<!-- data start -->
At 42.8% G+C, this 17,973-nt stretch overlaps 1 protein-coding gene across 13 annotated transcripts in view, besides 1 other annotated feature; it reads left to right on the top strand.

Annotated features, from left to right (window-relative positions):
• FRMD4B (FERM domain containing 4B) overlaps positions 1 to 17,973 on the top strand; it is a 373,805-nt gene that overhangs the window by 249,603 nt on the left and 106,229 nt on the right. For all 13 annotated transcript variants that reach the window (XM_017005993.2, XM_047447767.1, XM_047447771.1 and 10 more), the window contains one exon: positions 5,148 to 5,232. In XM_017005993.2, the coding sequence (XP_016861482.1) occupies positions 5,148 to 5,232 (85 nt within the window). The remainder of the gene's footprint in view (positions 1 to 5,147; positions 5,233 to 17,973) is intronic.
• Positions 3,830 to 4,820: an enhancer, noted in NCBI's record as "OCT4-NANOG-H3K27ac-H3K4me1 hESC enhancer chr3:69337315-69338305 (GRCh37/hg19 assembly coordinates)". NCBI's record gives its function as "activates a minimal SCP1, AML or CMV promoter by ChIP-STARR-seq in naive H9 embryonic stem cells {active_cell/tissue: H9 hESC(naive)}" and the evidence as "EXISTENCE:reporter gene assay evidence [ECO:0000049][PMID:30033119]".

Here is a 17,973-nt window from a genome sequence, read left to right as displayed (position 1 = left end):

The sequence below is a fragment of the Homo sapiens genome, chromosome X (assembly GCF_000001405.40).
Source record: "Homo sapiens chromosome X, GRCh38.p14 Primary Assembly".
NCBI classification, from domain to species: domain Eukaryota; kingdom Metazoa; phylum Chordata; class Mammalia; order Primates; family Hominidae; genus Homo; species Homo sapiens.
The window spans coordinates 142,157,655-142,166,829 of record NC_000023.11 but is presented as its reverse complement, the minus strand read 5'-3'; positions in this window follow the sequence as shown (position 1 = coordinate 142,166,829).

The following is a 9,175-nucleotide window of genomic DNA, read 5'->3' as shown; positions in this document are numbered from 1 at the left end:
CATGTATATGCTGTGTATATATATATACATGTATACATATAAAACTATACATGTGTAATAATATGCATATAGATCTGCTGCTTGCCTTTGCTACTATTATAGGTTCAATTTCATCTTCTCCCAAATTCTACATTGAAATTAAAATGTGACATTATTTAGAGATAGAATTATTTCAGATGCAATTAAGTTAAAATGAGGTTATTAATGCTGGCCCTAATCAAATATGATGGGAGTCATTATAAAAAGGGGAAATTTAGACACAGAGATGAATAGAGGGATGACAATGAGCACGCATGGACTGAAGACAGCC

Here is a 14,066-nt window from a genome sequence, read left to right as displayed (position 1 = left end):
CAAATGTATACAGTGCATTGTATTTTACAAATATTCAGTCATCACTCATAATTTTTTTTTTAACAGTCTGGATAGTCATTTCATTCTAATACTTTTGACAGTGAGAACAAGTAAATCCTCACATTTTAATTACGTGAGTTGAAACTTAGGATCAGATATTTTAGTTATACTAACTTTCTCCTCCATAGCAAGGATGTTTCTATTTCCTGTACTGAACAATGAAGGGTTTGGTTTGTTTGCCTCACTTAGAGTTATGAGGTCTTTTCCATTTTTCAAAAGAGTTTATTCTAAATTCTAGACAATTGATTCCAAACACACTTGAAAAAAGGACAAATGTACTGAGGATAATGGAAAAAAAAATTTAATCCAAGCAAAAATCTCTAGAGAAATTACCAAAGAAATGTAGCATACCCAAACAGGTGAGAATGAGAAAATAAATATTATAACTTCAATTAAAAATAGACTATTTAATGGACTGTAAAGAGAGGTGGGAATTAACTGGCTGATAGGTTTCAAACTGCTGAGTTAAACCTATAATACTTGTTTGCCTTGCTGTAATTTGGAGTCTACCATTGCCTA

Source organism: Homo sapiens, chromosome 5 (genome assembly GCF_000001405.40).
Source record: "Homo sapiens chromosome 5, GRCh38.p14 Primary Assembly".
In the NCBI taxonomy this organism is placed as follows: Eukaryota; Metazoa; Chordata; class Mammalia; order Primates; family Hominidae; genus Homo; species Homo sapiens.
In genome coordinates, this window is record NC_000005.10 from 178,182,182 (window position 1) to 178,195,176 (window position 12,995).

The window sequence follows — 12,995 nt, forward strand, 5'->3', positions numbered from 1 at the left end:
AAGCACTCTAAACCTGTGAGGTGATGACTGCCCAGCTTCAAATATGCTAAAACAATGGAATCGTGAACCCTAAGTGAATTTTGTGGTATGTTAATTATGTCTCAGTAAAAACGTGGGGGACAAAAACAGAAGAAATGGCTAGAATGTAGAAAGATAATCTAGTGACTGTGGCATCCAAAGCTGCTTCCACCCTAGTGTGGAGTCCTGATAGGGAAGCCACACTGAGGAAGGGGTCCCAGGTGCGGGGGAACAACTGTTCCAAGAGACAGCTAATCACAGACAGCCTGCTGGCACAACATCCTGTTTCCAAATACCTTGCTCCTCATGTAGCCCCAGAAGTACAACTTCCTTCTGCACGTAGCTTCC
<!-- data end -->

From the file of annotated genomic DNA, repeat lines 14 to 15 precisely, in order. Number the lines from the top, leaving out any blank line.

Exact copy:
Source organism: Homo sapiens, chromosome 5 (genome assembly GCF_000001405.40).
Source record: "Homo sapiens chromosome 5, GRCh38.p14 Primary Assembly".